As the first point of contact for guests, I work to create a warm, friendly, welcoming, and supportive environment and learn about the needs of the guests and direct them to how Rosie’s can help. I have covered the front desk before at my job at the Office of Undergraduate Admissions, but I had not expected how busy and demanding it would be. It truly requires me to be flexible and be able to multitask.

The bulletin board with bios of the summer interns posted for the community to see.

For example, some of the tasks I am responsible for include answering questions in person and over the phone sorting, organizing and checking mail for the guests, and helping guests sign up for showers, laundry, phones or computers. During my first week I have already experienced having to answer the phone while organizing mail and politely asking a guest to wait before I can help them all at the same time. At first I was quite intimidated working at the front desk because I was afraid of giving out the wrong information but with the help of my supervisors, I was encouraged to ask questions and assured that it was okay if I put people on hold because I was not required to know all the answers right away.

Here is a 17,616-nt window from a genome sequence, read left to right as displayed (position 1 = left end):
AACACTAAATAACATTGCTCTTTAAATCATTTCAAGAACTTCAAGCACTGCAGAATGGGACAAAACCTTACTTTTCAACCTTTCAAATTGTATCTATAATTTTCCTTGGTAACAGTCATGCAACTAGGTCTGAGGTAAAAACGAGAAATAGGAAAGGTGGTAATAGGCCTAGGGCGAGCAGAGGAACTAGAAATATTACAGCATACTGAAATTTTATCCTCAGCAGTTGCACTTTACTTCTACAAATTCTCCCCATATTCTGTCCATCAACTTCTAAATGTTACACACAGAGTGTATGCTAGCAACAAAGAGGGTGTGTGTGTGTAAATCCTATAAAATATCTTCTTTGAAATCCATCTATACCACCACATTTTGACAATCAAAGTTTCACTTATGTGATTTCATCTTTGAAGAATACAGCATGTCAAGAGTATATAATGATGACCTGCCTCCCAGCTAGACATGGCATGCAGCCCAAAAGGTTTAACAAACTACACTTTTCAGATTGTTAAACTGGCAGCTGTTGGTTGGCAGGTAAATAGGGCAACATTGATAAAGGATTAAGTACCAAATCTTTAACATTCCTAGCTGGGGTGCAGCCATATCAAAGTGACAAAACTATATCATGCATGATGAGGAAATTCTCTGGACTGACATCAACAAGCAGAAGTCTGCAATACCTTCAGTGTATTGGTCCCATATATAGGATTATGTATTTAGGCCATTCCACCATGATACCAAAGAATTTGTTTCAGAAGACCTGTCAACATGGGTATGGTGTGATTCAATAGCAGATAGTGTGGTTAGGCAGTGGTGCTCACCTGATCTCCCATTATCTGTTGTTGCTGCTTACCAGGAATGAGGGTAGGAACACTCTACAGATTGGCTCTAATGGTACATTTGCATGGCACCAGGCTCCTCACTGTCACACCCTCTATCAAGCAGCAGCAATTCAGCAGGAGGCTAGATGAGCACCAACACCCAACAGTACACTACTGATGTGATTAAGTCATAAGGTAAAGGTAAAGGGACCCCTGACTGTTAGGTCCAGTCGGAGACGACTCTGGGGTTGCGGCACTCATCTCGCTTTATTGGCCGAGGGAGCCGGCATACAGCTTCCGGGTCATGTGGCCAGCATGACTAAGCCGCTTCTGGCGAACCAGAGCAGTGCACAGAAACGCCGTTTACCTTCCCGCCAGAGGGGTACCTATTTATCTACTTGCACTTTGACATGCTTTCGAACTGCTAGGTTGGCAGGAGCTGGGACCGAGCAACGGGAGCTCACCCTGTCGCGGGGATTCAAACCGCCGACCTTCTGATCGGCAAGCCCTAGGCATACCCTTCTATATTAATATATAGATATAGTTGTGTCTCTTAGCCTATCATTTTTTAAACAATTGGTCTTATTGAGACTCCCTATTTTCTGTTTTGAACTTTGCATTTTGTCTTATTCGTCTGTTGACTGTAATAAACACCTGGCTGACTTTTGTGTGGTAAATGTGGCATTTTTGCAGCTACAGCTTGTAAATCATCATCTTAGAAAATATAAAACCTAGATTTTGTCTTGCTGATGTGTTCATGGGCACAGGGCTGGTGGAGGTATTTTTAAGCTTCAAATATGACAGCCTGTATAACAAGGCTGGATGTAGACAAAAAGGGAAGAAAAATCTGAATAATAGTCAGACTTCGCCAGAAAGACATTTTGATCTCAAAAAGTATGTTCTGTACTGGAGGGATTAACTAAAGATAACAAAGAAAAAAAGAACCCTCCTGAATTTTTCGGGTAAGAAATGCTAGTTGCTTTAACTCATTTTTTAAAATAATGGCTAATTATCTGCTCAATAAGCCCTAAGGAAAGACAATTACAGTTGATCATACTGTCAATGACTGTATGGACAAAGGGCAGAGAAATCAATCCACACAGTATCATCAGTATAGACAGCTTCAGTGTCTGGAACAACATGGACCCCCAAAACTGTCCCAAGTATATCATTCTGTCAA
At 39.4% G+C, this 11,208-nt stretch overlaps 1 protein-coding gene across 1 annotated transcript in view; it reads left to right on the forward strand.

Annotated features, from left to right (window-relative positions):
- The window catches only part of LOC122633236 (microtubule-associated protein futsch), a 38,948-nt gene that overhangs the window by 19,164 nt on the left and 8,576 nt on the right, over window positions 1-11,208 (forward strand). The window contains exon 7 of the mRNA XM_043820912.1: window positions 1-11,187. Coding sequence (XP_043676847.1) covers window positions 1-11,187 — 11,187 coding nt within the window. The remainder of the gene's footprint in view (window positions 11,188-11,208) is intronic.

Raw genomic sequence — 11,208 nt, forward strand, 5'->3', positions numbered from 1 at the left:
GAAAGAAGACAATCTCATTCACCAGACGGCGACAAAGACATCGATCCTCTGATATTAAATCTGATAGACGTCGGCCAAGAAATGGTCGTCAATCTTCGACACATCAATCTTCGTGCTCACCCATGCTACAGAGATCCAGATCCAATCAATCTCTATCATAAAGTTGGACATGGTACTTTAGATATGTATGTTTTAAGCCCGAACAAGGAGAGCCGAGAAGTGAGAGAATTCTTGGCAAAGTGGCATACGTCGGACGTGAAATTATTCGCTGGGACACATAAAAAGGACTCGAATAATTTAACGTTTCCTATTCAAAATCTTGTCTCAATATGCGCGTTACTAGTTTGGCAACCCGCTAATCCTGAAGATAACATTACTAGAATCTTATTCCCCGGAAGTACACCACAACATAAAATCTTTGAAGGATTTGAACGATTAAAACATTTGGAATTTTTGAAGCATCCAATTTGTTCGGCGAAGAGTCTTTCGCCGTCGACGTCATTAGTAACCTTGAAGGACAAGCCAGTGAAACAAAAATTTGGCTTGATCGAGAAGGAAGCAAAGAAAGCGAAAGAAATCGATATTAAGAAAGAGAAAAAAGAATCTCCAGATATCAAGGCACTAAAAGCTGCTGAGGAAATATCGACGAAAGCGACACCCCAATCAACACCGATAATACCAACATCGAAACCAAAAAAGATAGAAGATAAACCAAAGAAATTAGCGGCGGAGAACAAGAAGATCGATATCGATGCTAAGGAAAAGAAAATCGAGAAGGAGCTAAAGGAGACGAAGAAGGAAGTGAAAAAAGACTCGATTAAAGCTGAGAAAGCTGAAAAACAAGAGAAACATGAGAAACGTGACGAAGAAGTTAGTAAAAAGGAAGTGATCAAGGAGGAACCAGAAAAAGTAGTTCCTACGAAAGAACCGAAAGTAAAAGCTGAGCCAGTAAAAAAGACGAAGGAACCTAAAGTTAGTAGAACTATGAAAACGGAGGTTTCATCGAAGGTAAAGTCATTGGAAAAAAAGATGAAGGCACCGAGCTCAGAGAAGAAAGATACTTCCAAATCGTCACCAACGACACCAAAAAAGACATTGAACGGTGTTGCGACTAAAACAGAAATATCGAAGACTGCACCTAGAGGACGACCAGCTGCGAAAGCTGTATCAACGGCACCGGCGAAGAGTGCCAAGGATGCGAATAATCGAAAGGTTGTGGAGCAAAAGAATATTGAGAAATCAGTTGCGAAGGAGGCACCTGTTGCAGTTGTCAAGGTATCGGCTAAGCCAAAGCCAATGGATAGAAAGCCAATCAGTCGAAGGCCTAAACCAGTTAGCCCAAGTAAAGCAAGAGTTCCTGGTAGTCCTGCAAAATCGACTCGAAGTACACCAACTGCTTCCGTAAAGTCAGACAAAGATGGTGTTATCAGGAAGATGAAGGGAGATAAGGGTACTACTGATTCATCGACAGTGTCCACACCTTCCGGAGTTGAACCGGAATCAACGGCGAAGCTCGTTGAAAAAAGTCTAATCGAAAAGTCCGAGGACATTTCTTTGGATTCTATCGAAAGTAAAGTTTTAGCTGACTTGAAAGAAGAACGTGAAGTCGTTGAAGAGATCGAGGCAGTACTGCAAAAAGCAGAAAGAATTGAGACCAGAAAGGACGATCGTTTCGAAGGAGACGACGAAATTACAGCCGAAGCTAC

I am grateful as part of my internship, all summer interns participate in a series of seminars that explore social justice issues on Friday afternoons. During our first meeting, we got the chance to listen and discuss how the week went in our individual departments. Two points we had discussed were checking our own privilege and wanting to help as much as we can but learning how to say no. We also discussed the four main goals of the internship and our two individual department goals.

The four internship goals are to gain a deeper understanding of poverty and oppression from the women who come to Rosie’s Place as well as the root cause of these conditions; to learn more about who are poor and homeless women in Boston and what circumstances brought them to Rosie’s Place; to develop a greater sense of responsibility and ability to work to bring about social chance and equality; and to better understand how a medium-sized non-profit operates. My two department goals are to learn how to communicate effectively with all the different people that I encounter and to learn to take more initiative as I get more comfortable with the front desk.

The work that I am doing is difficult but it is work that needs to be done, and I am excited for what is more to come.

Tina Nguyen ’17